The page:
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The Future of Long-term LNG Contracts

Long-term contracts have long dominated the international market for LNG. Since 2000, however, the proportion of LNG-traded spot or under short-term contracts has grown substantially, while long-term contracts have become more flexible. While long-term contracts increase the debt capacity of large, long-lived, capital investments by reducing cash flow variability, they also may limit the ability of the contracting parties to take advantage of profitable ephemeral trading opportunities. After developing a model that illustrates these trade-offs, we argue that increased LNG market liquidity resulting from a number of exogenous changes is likely to encourage much greater volume and destination flexibility in contracts and increased reliance on short-term and spot market trades. These changes would, in turn, reinforce the initial increase in market liquidity.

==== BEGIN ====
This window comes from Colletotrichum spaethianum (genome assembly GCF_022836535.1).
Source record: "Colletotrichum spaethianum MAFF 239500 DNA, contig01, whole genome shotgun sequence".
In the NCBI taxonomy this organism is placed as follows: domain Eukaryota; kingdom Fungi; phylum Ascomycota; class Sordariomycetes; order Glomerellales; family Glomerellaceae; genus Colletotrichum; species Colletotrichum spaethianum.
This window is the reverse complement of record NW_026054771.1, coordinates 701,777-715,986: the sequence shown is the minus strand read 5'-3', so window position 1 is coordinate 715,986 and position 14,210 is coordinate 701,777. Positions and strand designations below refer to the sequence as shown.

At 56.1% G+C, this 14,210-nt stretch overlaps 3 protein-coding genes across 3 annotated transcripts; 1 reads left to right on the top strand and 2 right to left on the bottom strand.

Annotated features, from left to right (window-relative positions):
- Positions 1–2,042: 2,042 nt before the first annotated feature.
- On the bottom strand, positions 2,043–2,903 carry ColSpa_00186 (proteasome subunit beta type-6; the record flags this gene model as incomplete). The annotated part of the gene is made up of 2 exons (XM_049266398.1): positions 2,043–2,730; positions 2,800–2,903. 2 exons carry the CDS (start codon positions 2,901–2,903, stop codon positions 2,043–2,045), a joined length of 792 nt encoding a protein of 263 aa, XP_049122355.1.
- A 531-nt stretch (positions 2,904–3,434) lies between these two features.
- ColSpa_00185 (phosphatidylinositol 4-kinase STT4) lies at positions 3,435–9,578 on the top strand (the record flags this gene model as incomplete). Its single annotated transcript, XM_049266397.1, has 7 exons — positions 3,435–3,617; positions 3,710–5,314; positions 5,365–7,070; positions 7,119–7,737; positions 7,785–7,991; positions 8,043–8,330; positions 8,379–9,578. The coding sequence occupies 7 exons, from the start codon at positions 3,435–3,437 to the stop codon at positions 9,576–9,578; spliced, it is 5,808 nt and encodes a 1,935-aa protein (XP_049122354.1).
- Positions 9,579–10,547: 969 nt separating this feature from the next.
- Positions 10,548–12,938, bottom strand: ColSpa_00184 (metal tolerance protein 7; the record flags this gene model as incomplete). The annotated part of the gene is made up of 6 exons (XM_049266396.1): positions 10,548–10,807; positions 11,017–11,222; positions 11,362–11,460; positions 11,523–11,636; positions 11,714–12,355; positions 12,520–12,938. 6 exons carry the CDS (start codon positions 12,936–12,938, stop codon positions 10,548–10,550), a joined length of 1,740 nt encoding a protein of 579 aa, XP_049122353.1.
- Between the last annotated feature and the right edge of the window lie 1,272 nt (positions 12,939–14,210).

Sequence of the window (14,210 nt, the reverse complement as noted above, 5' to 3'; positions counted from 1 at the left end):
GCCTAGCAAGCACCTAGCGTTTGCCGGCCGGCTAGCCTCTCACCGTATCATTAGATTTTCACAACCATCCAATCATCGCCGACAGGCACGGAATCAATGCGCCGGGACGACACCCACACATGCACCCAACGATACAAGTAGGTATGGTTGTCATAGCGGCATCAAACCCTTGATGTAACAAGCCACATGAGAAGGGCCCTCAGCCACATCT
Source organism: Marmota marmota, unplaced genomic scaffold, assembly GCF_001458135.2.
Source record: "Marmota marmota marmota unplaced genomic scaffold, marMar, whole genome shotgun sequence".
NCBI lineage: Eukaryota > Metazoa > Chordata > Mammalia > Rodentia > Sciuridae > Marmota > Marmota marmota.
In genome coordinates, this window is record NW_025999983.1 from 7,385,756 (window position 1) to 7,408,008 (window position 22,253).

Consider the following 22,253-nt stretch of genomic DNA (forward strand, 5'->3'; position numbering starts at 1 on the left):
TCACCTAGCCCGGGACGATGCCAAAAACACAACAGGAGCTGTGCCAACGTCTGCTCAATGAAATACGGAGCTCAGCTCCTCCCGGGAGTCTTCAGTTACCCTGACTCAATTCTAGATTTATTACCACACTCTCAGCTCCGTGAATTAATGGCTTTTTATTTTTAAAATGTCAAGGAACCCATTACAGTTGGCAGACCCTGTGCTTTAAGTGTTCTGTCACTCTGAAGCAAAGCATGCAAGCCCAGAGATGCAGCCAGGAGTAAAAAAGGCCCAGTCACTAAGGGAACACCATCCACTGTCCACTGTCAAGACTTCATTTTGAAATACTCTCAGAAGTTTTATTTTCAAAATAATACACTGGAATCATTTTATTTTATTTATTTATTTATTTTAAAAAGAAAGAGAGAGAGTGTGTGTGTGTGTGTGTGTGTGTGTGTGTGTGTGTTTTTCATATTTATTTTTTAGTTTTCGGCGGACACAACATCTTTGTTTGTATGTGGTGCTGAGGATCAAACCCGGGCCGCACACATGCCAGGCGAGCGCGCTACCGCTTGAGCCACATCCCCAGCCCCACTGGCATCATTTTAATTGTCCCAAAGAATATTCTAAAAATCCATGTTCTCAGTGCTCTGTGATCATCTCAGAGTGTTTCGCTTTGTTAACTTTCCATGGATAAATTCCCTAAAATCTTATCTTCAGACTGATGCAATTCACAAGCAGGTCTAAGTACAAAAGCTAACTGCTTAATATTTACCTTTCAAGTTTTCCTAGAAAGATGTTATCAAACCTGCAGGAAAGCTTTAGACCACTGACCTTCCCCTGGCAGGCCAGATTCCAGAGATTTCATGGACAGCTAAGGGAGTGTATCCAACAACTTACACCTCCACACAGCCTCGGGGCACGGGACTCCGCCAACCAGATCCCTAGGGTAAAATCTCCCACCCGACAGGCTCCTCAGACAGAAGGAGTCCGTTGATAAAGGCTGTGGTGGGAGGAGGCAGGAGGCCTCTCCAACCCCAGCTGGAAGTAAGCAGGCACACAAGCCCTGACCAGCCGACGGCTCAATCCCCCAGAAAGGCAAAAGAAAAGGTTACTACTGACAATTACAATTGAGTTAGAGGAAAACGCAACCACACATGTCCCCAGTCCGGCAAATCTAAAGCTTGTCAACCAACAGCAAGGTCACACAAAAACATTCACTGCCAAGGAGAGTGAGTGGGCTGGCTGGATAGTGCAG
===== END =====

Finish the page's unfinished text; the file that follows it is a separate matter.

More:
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JEL Codes: F18: Trade and Environment, Q41: Energy: Demand and Supply; Prices, Q42: Alternative Energy Sources, Q35: Hydrocarbon Resources, G13: Contingent Pricing; Futures Pricing; option pricing

Keywords: Long-term contracts, LNG, Investment project leverage, Opportunistic trades

DOI: 10.5547/01956574.36.3.phar

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Published in Volume 36, Number 3 of the bi-monthly journal of the IAEE's Energy Economics Education Foundation.


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